Well, it has a lot to do with relaxation. A good, belly-aching laugh instantly relaxes the whole body and relieves built-up stress and tension. Having a relaxed body, mind and outlook will help you take on life with a brighter, more positive and relaxed perspective.

4. Laughter makes you more attractive.

Sociology backs me up on this one. People who smile and laugh often are more attractive than people who are unhappy or angry. Cut down your mirror time, skip the heavy face of makeup and start showing off your pearly whites.

Humor also has a tendency to ease the tension or awkwardness in a situation. So, if you’re on a first date, don’t be afraid to crack a joke. It’s all about people being drawn in to those who inspire, motivate and make them laugh.

 

Original post can be found here.

An Open Letter To The Man I Met Abroad

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It hits at the most unexpected times. It’s not written in stone and it can sneak up on you when you’re least expecting it. We all know the feeling: the undeniable tightening of the chest, the butterflies soaring in your stomach and the endless need to hear his voice, see his face. Love has a funny way of working and travel has a funny way of making itself a larger priority. Maybe it’s not really love if it doesn’t come first but it has gotten pretty close.

The first time I saw him he was singing in a café that my friends and I went to every Wednesday: a guitar slung from his shoulder and a harmonica dangling from his neck. Opportunity struck and before I knew it, he was picking me up the following evening. I sat in the balmy Caribbean heat, sipping on rum while he sang a song for me and afterwards, he spent the evening taking me out to his favorite spots before dropping me off at home.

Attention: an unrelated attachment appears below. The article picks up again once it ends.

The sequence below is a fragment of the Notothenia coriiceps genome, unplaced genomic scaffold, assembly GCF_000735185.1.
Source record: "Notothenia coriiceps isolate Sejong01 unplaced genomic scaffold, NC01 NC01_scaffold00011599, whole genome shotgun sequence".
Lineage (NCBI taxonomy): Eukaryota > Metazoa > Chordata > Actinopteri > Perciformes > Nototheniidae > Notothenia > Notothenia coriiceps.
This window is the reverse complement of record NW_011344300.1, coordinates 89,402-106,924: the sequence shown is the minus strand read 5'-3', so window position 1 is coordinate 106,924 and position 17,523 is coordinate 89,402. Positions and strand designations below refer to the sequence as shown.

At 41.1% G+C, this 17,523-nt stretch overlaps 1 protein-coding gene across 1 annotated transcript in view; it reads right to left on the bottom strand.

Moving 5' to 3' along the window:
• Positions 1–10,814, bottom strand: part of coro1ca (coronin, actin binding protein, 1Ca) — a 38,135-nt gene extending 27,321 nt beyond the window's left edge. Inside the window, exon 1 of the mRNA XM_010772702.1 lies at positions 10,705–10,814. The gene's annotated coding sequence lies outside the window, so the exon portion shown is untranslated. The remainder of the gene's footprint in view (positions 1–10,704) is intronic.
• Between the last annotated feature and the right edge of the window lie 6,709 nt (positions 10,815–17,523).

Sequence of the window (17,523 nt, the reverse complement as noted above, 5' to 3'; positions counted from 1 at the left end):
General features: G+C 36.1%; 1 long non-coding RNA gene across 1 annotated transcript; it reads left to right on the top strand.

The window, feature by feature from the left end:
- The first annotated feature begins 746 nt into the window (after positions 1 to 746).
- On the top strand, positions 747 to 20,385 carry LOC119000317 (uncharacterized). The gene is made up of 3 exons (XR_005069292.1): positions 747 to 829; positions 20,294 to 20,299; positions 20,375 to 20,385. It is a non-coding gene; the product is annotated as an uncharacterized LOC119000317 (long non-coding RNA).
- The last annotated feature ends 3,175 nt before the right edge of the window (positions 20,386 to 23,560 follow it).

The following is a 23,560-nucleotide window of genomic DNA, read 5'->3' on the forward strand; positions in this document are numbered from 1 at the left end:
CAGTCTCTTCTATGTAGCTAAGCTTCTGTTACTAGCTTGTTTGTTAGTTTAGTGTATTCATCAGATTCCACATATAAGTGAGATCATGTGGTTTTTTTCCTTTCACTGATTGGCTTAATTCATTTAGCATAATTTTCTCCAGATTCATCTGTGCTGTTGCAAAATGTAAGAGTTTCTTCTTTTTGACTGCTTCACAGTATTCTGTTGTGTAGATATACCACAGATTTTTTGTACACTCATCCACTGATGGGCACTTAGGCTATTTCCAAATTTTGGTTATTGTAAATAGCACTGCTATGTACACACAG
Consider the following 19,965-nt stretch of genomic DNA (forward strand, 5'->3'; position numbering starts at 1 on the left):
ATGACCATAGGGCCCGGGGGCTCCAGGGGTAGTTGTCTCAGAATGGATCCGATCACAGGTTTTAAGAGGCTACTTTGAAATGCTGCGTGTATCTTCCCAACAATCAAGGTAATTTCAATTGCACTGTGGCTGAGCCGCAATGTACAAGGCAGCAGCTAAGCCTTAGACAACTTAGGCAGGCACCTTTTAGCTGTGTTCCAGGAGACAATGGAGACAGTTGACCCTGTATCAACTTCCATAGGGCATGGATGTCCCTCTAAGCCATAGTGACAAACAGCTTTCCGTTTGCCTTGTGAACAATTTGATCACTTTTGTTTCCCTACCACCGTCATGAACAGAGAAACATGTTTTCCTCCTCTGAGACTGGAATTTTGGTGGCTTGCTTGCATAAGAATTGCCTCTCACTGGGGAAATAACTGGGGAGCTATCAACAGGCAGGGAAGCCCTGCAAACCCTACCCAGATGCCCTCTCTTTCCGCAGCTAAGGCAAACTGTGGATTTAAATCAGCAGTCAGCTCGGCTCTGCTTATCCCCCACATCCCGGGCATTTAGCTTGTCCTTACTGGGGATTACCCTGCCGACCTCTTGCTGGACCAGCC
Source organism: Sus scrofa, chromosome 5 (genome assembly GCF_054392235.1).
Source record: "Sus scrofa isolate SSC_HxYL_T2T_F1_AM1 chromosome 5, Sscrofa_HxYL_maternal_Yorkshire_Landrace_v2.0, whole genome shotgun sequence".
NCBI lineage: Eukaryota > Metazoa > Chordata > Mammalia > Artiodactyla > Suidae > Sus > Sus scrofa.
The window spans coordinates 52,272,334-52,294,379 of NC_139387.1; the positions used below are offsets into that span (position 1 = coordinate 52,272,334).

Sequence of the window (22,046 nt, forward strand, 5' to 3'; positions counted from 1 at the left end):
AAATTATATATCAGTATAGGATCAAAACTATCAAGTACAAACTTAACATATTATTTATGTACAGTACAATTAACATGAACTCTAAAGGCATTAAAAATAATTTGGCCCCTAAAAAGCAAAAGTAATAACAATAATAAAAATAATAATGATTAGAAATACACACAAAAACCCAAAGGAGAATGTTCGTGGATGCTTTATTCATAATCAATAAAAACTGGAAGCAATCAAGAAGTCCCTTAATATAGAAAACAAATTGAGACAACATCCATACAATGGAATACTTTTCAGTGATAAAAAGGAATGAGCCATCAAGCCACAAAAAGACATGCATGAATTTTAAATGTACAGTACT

We didn’t take it slow. The realization that I had only a short time left created a sense of urgency and we spent nearly every waking moment together. Our time was filled with evenings listening to him sing, dinners and drinks and nights at his place. We explored an abandoned house, kissed in the sea, and drove around the entire island. We talked about our futures, our families and our dreams. We laughed, fought, cried and ultimately kept each other close until it was time for me to go. There were promises of visits in the near future, of him visiting Canada and me returning to the island. There was assurances that we would talk on the phone, FaceTime every week; we were sure that we would stay in touch.

But as these things go, the phone calls faded and the FaceTime never even began.

I caught myself doing the most embarrassing things that we affectionately label as “crazy girl” behavior. But I wasn’t crazy, was I? I just missed him. I missed the idea of what could have developed and I was terrible at putting that idea to rest. Was it real love? I don’t know. Would it have continued if I hadn’t taken my flight home? I don’t know that either. But I do know that it wasn’t for nothing.

It was real, for me.

It might not have lasted and who knows if I will ever see or hear from him again. But during those months and in those moments, it was real. I let myself be open, raw and vulnerable. I loved being near him, holding his hand, and kissing his face. I loved waking up next to him, listening to the stresses of his day and debating our thoughts about the world. I loved when he pulled me tighter in his sleep and when we made up after a fight. I loved having that sense of being wanted and appreciated, even for that fleeting moment.

It will always coincide with my time abroad.